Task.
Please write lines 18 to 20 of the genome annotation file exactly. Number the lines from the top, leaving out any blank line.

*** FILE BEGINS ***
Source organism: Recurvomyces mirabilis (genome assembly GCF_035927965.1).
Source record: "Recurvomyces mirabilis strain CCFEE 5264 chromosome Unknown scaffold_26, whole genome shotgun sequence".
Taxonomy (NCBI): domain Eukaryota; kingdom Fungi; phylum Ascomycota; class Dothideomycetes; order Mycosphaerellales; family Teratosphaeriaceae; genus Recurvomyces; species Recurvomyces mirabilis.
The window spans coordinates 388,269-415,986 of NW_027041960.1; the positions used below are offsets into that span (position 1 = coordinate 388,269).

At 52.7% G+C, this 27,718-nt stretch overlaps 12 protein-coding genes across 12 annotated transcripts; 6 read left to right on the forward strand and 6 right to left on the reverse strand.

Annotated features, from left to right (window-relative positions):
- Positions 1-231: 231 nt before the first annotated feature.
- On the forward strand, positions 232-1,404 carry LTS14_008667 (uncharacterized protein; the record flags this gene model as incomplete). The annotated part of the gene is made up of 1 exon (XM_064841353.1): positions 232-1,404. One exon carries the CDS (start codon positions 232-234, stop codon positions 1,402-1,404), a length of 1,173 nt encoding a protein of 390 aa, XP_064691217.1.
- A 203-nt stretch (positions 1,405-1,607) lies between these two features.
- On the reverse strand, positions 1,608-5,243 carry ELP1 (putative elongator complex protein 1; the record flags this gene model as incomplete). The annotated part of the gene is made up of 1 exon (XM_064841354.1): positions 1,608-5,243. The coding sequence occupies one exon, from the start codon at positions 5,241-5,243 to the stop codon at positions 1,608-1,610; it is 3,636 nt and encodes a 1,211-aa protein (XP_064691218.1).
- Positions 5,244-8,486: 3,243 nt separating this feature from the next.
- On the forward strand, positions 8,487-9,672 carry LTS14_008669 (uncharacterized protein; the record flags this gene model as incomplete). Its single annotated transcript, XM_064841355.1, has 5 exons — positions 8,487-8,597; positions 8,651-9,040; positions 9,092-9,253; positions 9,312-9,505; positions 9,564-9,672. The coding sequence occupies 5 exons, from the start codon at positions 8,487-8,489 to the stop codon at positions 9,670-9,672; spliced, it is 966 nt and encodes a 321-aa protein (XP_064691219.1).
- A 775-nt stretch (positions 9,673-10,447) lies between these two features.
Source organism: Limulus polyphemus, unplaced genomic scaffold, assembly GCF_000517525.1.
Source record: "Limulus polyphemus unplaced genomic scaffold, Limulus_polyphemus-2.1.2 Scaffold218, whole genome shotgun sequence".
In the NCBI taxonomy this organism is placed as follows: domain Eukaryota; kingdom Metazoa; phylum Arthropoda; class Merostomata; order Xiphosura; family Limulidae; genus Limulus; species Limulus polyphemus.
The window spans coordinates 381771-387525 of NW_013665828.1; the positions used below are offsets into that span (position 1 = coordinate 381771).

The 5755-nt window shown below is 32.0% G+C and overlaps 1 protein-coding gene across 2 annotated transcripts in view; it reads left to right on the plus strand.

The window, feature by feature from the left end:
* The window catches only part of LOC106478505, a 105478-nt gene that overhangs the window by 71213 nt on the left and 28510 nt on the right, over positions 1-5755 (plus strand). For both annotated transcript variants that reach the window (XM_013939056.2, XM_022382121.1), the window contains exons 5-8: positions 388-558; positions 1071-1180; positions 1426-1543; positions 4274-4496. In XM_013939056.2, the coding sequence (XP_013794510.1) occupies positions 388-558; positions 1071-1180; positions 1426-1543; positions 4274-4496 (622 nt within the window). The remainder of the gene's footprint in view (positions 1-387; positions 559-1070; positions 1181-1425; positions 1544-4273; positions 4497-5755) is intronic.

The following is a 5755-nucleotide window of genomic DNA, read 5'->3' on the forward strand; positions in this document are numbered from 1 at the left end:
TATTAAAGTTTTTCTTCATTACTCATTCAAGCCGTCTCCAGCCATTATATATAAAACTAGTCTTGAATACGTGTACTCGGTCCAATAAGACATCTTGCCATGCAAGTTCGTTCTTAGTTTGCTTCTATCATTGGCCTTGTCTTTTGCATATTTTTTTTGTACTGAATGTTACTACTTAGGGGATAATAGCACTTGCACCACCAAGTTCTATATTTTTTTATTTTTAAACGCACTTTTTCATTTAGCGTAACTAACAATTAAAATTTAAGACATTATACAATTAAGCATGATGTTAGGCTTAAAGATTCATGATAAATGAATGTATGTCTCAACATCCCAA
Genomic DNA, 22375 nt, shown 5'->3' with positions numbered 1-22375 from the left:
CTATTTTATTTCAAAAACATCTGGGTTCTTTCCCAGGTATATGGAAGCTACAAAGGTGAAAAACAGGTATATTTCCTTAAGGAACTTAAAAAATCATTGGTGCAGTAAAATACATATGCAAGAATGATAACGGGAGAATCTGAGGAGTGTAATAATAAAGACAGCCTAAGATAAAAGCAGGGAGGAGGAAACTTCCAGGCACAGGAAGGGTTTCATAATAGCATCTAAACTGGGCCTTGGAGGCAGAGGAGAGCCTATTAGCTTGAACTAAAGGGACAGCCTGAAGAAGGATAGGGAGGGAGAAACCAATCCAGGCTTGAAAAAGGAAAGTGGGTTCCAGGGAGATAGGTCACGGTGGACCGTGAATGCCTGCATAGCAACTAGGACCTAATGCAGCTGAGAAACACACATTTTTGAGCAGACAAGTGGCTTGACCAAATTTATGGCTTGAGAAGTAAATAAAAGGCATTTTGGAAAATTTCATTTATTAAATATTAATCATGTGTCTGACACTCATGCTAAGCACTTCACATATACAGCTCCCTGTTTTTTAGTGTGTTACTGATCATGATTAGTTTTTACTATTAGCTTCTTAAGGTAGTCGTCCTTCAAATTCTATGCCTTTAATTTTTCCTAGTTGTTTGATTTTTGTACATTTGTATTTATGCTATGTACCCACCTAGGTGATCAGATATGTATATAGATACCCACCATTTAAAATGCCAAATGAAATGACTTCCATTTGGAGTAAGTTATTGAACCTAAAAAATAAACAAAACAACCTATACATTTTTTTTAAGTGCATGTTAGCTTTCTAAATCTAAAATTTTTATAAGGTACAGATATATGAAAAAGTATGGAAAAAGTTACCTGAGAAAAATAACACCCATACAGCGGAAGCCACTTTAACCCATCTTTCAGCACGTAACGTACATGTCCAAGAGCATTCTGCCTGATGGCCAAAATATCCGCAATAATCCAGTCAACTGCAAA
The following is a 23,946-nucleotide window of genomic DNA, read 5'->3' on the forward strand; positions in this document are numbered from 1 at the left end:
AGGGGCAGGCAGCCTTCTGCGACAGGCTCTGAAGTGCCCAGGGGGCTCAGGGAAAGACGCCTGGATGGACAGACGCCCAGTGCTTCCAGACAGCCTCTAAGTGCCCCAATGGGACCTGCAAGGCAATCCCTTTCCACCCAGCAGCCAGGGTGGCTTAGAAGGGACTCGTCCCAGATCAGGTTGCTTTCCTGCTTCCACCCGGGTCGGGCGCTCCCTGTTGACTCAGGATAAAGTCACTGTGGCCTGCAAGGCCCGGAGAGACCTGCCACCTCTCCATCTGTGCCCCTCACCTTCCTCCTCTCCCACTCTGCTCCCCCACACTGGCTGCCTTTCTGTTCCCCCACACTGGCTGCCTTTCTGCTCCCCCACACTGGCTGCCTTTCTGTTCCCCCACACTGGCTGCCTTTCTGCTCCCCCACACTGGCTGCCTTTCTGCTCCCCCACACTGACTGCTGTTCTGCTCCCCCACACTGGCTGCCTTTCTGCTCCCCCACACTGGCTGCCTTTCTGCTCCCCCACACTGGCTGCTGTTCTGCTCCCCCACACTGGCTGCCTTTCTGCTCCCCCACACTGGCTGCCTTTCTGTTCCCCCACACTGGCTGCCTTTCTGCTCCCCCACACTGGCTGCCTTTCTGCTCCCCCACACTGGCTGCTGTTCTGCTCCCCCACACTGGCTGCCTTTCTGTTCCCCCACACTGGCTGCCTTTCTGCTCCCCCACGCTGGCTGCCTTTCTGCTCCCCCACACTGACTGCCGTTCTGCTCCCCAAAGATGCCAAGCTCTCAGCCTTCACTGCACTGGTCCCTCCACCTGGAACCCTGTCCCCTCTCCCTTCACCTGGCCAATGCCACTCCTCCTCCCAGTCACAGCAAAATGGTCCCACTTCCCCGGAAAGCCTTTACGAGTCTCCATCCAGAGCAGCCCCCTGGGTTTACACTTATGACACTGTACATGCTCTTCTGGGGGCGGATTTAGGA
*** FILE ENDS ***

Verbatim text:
The 5755-nt window shown below is 32.0% G+C and overlaps 1 protein-coding gene across 2 annotated transcripts in view; it reads left to right on the plus strand.

The window, feature by feature from the left end:
* The window catches only part of LOC106478505, a 105478-nt gene that overhangs the window by 71213 nt on the left and 28510 nt on the right, over positions 1-5755 (plus strand). For both annotated transcript variants that reach the window (XM_013939056.2, XM_022382121.1), the window contains exons 5-8: positions 388-558; positions 1071-1180; positions 1426-1543; positions 4274-4496. In XM_013939056.2, the coding sequence (XP_013794510.1) occupies positions 388-558; positions 1071-1180; positions 1426-1543; positions 4274-4496 (622 nt within the window). The remainder of the gene's footprint in view (positions 1-387; positions 559-1070; positions 1181-1425; positions 1544-4273; positions 4497-5755) is intronic.